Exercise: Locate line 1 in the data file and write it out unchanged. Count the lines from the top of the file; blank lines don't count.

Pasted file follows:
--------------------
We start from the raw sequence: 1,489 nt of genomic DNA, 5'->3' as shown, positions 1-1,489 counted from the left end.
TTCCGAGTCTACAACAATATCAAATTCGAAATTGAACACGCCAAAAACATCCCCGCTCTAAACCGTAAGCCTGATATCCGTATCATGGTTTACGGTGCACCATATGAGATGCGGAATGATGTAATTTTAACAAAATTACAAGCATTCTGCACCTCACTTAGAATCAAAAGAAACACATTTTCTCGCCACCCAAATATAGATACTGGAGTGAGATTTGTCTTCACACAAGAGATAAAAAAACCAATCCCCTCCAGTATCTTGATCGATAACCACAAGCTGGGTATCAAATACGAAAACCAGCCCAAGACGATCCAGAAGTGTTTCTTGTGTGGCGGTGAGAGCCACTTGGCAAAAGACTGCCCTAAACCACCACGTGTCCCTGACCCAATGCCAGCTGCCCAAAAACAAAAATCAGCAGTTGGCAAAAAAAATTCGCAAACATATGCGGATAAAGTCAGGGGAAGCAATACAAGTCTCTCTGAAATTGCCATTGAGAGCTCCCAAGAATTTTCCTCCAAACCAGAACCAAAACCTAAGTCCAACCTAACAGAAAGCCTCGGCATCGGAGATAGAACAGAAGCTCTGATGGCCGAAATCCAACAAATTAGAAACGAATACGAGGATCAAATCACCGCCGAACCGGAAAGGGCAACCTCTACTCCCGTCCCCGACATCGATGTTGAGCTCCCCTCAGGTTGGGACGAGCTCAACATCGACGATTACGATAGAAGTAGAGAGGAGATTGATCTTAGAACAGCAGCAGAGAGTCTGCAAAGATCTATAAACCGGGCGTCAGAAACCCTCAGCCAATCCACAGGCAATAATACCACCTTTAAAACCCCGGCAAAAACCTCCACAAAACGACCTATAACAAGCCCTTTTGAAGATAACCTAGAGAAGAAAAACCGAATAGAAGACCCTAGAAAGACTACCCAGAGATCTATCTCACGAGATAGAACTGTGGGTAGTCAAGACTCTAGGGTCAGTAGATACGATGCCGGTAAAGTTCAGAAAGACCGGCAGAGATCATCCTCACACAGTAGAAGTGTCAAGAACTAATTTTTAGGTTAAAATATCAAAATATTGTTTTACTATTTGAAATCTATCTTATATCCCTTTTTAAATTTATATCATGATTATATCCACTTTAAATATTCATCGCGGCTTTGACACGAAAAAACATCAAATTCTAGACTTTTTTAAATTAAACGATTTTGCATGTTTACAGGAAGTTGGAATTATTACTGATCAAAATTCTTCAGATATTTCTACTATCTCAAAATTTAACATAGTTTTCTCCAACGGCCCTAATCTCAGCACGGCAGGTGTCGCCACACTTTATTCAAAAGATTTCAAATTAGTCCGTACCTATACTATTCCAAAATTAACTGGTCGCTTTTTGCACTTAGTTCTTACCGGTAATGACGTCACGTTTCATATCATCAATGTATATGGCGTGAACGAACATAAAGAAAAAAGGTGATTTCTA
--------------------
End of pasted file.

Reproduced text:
We start from the raw sequence: 1,489 nt of genomic DNA, 5'->3' as shown, positions 1-1,489 counted from the left end.